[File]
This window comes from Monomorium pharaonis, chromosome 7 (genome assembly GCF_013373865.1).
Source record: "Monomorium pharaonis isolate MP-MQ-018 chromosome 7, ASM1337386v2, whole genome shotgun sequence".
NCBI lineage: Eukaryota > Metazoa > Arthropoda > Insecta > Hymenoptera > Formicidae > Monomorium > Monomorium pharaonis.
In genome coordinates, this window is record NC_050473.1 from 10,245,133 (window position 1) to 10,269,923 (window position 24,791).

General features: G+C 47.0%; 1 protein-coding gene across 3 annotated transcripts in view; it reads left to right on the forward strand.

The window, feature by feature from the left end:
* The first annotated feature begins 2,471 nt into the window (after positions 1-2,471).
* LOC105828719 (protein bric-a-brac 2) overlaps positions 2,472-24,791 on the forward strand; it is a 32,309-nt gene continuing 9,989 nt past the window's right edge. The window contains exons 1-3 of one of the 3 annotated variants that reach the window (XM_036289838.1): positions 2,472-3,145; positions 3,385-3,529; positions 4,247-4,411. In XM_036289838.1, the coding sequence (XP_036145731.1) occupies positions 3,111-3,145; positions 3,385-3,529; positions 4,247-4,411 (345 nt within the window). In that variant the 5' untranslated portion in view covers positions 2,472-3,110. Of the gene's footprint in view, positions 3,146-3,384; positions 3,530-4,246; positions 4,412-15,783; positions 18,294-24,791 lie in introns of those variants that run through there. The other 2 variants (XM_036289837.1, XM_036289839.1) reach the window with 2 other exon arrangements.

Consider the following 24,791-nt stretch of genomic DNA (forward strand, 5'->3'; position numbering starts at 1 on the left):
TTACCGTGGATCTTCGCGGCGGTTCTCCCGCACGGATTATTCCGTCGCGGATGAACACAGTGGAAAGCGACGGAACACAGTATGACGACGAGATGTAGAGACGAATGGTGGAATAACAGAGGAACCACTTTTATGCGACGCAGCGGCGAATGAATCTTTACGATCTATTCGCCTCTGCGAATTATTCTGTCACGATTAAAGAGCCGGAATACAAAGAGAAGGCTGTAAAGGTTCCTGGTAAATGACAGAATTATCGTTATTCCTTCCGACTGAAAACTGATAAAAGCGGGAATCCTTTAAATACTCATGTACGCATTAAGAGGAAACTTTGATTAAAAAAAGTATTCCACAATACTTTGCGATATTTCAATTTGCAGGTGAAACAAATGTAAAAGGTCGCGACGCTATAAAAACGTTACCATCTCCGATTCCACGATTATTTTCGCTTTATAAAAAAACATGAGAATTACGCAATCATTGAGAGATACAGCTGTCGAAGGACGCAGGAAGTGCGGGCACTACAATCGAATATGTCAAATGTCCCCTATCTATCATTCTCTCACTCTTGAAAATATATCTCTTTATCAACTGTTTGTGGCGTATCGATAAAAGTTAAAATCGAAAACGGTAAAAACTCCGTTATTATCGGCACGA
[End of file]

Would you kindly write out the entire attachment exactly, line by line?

This window comes from Monomorium pharaonis, chromosome 7 (genome assembly GCF_013373865.1).
Source record: "Monomorium pharaonis isolate MP-MQ-018 chromosome 7, ASM1337386v2, whole genome shotgun sequence".
NCBI lineage: Eukaryota > Metazoa > Arthropoda > Insecta > Hymenoptera > Formicidae > Monomorium > Monomorium pharaonis.
In genome coordinates, this window is record NC_050473.1 from 10,245,133 (window position 1) to 10,269,923 (window position 24,791).

General features: G+C 47.0%; 1 protein-coding gene across 3 annotated transcripts in view; it reads left to right on the forward strand.

The window, feature by feature from the left end:
* The first annotated feature begins 2,471 nt into the window (after positions 1-2,471).
* LOC105828719 (protein bric-a-brac 2) overlaps positions 2,472-24,791 on the forward strand; it is a 32,309-nt gene continuing 9,989 nt past the window's right edge. The window contains exons 1-3 of one of the 3 annotated variants that reach the window (XM_036289838.1): positions 2,472-3,145; positions 3,385-3,529; positions 4,247-4,411. In XM_036289838.1, the coding sequence (XP_036145731.1) occupies positions 3,111-3,145; positions 3,385-3,529; positions 4,247-4,411 (345 nt within the window). In that variant the 5' untranslated portion in view covers positions 2,472-3,110. Of the gene's footprint in view, positions 3,146-3,384; positions 3,530-4,246; positions 4,412-15,783; positions 18,294-24,791 lie in introns of those variants that run through there. The other 2 variants (XM_036289837.1, XM_036289839.1) reach the window with 2 other exon arrangements.

Consider the following 24,791-nt stretch of genomic DNA (forward strand, 5'->3'; position numbering starts at 1 on the left):
TTACCGTGGATCTTCGCGGCGGTTCTCCCGCACGGATTATTCCGTCGCGGATGAACACAGTGGAAAGCGACGGAACACAGTATGACGACGAGATGTAGAGACGAATGGTGGAATAACAGAGGAACCACTTTTATGCGACGCAGCGGCGAATGAATCTTTACGATCTATTCGCCTCTGCGAATTATTCTGTCACGATTAAAGAGCCGGAATACAAAGAGAAGGCTGTAAAGGTTCCTGGTAAATGACAGAATTATCGTTATTCCTTCCGACTGAAAACTGATAAAAGCGGGAATCCTTTAAATACTCATGTACGCATTAAGAGGAAACTTTGATTAAAAAAAGTATTCCACAATACTTTGCGATATTTCAATTTGCAGGTGAAACAAATGTAAAAGGTCGCGACGCTATAAAAACGTTACCATCTCCGATTCCACGATTATTTTCGCTTTATAAAAAAACATGAGAATTACGCAATCATTGAGAGATACAGCTGTCGAAGGACGCAGGAAGTGCGGGCACTACAATCGAATATGTCAAATGTCCCCTATCTATCATTCTCTCACTCTTGAAAATATATCTCTTTATCAACTGTTTGTGGCGTATCGATAAAAGTTAAAATCGAAAACGGTAAAAACTCCGTTATTATCGGCACGA